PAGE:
JOSEPH COMBLIN PDF

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Jump to navigation. Renowned theologian and advocate of the poor, Joseph Comblin, died March 27 in Salvador, Brazil of natural causes. He was Born in Brussels, Belgium, in , Comblin was ordained in and moved to Brazil in He later worked in Chile, teaching at or leading seminaries in both countries.

The Belgian-born theologian leaves a legacy of a vast body of work in several genres, along with a distinctive model of how to live the theological priestly vocation. While there he was informed that the Brazilian military dictatorship was not going to allow him to re-enter the country. The matter was resolved in a few weeks through discussion between bishops and the military and he returned. Meanwhile, I often heard him clacking away on a manual typewriter in his room.

To see Comblin up close -- slow of speech, mild-mannered, even shy, steeped in scripture, history, and theology -- made it all the more surprising that he should be considered dangerous. Comblin was born in Brussels in , entered the seminary after high school, and studied theology at Louvain in the s. He received a doctorate with a dissertation on Christ in the book of Revelation and served in a parish for a number of years.

In at the Theological Institute of Recife, Comblin spearheaded a new way of training for priesthood. Rather than living in a seminary and taking the usual courses, the young men, themselves from rural families, lived in a community, farming in the morning, studying in the afternoon, and doing pastoral activity in the evening.

Other topics considered in the initial year included land, labor, male-female relations. Underlying this project was a conviction that the issue in Latin America was not so much clerical celibacy or a priest shortage, but the model of ministry. Priests were often foreign, and even when they were natives, years of seminary education and clerical culture had alienated them from the ordinary people. The candidates were trained to delve into their culture and to apply scripture to it; they did not study the usual seminary courses in systematic theology, which are largely the result of controversies from centuries past.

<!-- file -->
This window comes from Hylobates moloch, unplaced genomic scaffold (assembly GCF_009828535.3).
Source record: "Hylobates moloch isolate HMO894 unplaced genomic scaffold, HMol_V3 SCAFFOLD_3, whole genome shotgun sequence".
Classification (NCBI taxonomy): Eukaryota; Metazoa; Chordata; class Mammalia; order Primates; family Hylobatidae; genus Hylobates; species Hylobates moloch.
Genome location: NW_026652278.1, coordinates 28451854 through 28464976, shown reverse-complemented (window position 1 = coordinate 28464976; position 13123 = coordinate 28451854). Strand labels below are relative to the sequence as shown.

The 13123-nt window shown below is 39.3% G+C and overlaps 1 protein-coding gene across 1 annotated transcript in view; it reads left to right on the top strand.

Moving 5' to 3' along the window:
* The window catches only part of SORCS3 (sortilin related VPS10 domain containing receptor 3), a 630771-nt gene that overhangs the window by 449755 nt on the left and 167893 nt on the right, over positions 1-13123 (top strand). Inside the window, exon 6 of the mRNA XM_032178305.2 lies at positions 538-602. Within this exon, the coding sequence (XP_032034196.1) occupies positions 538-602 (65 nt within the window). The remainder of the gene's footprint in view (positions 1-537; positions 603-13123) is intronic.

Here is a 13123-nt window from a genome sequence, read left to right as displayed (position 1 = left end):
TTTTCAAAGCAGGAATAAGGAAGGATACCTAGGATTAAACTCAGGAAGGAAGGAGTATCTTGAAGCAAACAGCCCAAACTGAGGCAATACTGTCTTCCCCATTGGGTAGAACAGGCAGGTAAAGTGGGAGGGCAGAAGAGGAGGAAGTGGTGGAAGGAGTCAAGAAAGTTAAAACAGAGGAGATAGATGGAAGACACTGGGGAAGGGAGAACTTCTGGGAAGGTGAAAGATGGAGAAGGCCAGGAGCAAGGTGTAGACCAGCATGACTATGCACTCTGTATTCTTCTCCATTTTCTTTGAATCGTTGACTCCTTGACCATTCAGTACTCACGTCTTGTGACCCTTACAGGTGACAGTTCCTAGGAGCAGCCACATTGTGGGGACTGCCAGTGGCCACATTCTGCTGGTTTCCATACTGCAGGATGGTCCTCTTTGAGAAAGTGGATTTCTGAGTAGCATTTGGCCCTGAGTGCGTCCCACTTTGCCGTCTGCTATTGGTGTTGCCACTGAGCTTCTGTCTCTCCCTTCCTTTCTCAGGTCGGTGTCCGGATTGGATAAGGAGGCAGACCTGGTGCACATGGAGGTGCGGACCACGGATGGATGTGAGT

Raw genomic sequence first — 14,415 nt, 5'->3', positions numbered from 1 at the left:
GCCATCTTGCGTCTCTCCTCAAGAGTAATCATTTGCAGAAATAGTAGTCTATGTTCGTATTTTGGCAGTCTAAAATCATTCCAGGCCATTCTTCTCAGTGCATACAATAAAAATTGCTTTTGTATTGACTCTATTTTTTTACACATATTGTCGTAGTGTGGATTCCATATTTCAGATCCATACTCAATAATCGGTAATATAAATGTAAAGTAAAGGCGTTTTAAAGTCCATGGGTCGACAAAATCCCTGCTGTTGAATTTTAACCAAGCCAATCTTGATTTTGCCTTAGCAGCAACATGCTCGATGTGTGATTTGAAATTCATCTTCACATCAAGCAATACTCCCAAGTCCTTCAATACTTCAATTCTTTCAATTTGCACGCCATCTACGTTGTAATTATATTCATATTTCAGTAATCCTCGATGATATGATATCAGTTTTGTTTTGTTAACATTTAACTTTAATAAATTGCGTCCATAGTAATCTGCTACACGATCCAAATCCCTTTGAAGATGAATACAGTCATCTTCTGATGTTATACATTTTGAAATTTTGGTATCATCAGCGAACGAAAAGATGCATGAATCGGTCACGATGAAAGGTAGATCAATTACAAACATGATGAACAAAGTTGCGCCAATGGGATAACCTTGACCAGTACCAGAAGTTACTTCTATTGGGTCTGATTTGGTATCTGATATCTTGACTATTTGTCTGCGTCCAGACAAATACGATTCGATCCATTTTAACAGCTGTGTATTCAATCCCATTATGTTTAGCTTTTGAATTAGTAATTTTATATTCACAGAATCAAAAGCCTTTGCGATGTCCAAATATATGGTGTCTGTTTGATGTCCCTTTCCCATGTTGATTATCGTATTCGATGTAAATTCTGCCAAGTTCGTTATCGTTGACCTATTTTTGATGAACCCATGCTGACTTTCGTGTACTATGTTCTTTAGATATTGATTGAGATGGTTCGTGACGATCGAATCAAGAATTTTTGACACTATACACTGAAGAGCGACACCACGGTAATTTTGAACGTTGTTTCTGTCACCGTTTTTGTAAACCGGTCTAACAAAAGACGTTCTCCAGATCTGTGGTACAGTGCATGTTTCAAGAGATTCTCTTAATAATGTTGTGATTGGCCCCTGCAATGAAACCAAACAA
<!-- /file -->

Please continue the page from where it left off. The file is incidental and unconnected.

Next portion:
Some priests were ordained from the program, and a similar program was started in Chile, but the entire approach was closed down under pressure from the Vatican. Several hundred attended his eightieth birthday celebration in In Comblin was finally prevented from reentering Brazil. At that point he moved to Talca in Chile, then under the Allende socialist government. He kept a low profile and did not have to flee after the September coup. It was perhaps these writings that prompted the Pinochet regime to likewise deny him reentry in He was then able to return to Brazil, where he worked for another three decades.

Comblin's first book, on the resurrection, appeared in , and he published approximately sixty-five books and well over three hundred articles, spanning several genres, primarily in Portuguese, Spanish, and French.

His scripture studies include commentaries on several New Testament epistles and on the book of Acts, as well as many topical studies. He wrote a number of accessibly written biblical meditations on faith, the Gospel, and Christian freedom.

Many of his articles and books address pastoral matters directly: popular religion, education, models of ministry, secularization. Some works addressed theological issues, for example, the theology of mission or of Christian universality. What he did not write were treatises typical of systematic theology: Trinity, Christology, ecclesiology, sacraments. In , when Latin America was believed to have an extreme priest shortage, he wrote that Brazil had a vocation to send missionaries to other lands.